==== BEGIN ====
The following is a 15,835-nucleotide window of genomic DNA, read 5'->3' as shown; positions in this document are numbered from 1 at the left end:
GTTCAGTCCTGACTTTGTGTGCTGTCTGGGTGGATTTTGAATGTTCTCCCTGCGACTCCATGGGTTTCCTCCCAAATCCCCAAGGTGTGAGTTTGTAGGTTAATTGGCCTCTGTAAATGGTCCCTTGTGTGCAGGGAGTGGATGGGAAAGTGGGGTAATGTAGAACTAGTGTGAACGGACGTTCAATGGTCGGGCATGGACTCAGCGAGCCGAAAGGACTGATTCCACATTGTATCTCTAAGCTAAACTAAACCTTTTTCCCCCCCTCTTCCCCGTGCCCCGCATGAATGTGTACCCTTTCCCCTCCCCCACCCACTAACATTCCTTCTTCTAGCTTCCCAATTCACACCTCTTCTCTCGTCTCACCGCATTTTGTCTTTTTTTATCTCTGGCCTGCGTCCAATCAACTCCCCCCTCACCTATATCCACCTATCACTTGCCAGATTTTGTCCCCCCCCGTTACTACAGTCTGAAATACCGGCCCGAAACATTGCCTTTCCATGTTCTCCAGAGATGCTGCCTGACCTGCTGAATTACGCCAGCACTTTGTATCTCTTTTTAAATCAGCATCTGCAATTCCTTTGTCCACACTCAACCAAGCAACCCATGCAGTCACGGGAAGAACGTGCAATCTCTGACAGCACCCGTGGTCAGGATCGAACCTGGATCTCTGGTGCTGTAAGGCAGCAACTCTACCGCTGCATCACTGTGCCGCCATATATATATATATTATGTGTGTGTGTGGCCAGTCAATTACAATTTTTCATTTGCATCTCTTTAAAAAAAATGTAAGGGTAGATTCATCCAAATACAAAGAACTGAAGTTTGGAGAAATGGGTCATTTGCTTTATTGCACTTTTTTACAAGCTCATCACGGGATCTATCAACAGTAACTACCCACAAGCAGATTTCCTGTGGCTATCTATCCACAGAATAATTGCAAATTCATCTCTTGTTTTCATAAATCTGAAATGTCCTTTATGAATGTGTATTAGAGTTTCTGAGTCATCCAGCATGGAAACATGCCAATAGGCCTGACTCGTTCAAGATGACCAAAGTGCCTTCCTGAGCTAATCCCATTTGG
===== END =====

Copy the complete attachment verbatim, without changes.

The following is a 15,835-nucleotide window of genomic DNA, read 5'->3' as shown; positions in this document are numbered from 1 at the left end:
GTTCAGTCCTGACTTTGTGTGCTGTCTGGGTGGATTTTGAATGTTCTCCCTGCGACTCCATGGGTTTCCTCCCAAATCCCCAAGGTGTGAGTTTGTAGGTTAATTGGCCTCTGTAAATGGTCCCTTGTGTGCAGGGAGTGGATGGGAAAGTGGGGTAATGTAGAACTAGTGTGAACGGACGTTCAATGGTCGGGCATGGACTCAGCGAGCCGAAAGGACTGATTCCACATTGTATCTCTAAGCTAAACTAAACCTTTTTCCCCCCCTCTTCCCCGTGCCCCGCATGAATGTGTACCCTTTCCCCTCCCCCACCCACTAACATTCCTTCTTCTAGCTTCCCAATTCACACCTCTTCTCTCGTCTCACCGCATTTTGTCTTTTTTTATCTCTGGCCTGCGTCCAATCAACTCCCCCCTCACCTATATCCACCTATCACTTGCCAGATTTTGTCCCCCCCCGTTACTACAGTCTGAAATACCGGCCCGAAACATTGCCTTTCCATGTTCTCCAGAGATGCTGCCTGACCTGCTGAATTACGCCAGCACTTTGTATCTCTTTTTAAATCAGCATCTGCAATTCCTTTGTCCACACTCAACCAAGCAACCCATGCAGTCACGGGAAGAACGTGCAATCTCTGACAGCACCCGTGGTCAGGATCGAACCTGGATCTCTGGTGCTGTAAGGCAGCAACTCTACCGCTGCATCACTGTGCCGCCATATATATATATATTATGTGTGTGTGTGGCCAGTCAATTACAATTTTTCATTTGCATCTCTTTAAAAAAAATGTAAGGGTAGATTCATCCAAATACAAAGAACTGAAGTTTGGAGAAATGGGTCATTTGCTTTATTGCACTTTTTTACAAGCTCATCACGGGATCTATCAACAGTAACTACCCACAAGCAGATTTCCTGTGGCTATCTATCCACAGAATAATTGCAAATTCATCTCTTGTTTTCATAAATCTGAAATGTCCTTTATGAATGTGTATTAGAGTTTCTGAGTCATCCAGCATGGAAACATGCCAATAGGCCTGACTCGTTCAAGATGACCAAAGTGCCTTCCTGAGCTAATCCCATTTGG